By Eric Dresser

Dresser is owner of the Calhoun & Kipp store in downtown Roanoke.

As the owner of a retail store in downtown Roanoke for the past 20 years, I finally have the time to reflect not so much on the past year, but on Saturday Dec. 21, which for retail is now known as “Panic Saturday,” being only a few days before Christmas and crunch time for buying gifts.

The day before a now-retired owner of a well-known downtown store stopped in to say hello and reflected on how hard it had been for him to enjoy the Christmas spirit when he had the store. His thoughts were spot on as I have thought the very same. December sales are critical for getting through the next several months which are very quiet for retail. So in December you worry about having enough inventory on hand, what will sell and especially the weather. Bad weather means a loss of sales that generally you cannot make up, making January and February that much harder. This year we had several cold rainy days, most notably the cancellation of the Christmas parade.

So when Saturday, Dec. 21, came, the best I could do was hope for the best. As it turned out we had a great sales day and maybe that makes it a bit easier to reflect on the following.

Throughout the day we certainly had a lot of wonderful people coming in and shopping. As I pick out everything in the store and have my own artwork there, each purchase is meaningful to me. With many people coming and going it is impossible to spend a lot of time chatting with people and good moments often get lost in the crowd. But at the very end of the day when things had slowed down, four people stood out that meant a lot to me and helped me enjoy a bit of the spirit of Christmas.

A very delightful husband and wife came in and found a number of items for gifts and we chatted a bit about things — they have a small business also understand the ups and downs of business. They left but came back 5 or 10 minutes later and found several more items, and we laughed about “coming back” so soon.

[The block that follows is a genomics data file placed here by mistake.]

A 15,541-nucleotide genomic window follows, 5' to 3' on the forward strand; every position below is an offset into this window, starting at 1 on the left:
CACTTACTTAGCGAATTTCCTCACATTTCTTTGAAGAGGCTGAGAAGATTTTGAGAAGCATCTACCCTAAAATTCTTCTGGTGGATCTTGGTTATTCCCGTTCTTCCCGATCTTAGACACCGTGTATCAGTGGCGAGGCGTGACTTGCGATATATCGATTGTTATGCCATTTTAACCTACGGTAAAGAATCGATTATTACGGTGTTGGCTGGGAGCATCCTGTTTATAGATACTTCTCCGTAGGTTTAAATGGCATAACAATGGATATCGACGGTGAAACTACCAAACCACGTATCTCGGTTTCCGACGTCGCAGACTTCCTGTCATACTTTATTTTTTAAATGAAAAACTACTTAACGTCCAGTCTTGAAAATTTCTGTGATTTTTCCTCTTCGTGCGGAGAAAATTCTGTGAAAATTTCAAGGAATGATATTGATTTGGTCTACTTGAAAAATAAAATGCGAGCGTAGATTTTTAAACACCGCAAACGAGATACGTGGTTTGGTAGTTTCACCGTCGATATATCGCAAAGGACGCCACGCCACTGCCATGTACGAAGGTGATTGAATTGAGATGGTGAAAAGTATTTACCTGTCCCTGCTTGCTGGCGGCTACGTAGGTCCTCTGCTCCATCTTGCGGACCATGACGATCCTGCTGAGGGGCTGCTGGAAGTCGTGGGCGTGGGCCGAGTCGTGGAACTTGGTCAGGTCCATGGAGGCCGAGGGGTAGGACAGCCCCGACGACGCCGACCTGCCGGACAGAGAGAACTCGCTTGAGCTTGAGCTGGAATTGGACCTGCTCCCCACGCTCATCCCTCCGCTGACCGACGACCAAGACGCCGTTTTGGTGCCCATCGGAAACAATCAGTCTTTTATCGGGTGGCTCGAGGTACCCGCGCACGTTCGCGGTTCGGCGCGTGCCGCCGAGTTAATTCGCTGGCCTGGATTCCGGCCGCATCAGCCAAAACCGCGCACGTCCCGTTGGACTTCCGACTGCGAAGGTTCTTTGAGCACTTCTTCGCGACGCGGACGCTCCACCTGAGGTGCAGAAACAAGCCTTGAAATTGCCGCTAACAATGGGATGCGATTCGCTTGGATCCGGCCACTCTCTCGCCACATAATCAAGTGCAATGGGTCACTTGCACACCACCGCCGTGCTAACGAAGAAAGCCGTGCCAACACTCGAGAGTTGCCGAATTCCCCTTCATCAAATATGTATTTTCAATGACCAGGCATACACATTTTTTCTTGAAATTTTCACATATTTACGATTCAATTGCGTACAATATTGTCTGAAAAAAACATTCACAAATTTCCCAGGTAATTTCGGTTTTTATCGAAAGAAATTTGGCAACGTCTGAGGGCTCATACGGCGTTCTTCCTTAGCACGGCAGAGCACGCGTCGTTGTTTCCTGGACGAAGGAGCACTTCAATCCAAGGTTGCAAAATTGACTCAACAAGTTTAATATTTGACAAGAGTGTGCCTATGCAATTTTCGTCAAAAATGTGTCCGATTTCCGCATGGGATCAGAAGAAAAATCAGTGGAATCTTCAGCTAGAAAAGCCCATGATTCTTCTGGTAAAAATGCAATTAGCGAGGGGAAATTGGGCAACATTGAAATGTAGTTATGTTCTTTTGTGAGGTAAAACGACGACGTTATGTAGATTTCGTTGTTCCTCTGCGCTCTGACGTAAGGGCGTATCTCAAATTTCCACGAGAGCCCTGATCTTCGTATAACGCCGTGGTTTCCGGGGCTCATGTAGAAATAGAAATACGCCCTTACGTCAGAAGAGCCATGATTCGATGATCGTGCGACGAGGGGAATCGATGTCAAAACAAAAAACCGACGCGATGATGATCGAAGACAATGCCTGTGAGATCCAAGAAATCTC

Two young women came in separately and looked around. The first woman bought one of my artworks, and in talking with her she reflected how she and her son, who is now 15, used to come in when he was a small child. She said how much he liked the art in the store and being able look and touch it and how appreciative she was with (I guess) my patience. It meant a lot to me to hear that.

The other young woman took a long time looking around the store but found a pendant and card for her mother to whom she was flying out to see on Christmas Day, and I enjoyed chatting with her.

The last people and sale of the day was a father and teenage daughter who make a tradition of coming to the store, for the third year now, and find something for his wife/mother. They enjoyed that time together and look forward to sharing that time again.

I saw fathers out with their children (sometimes very small children) looking for things for mom, sharing that time together, hopefully creating good memories as they look back. It is those people who made the day a good one.

It is those people who helped me enjoy the spirit of Christmas in an otherwise worrisome month.

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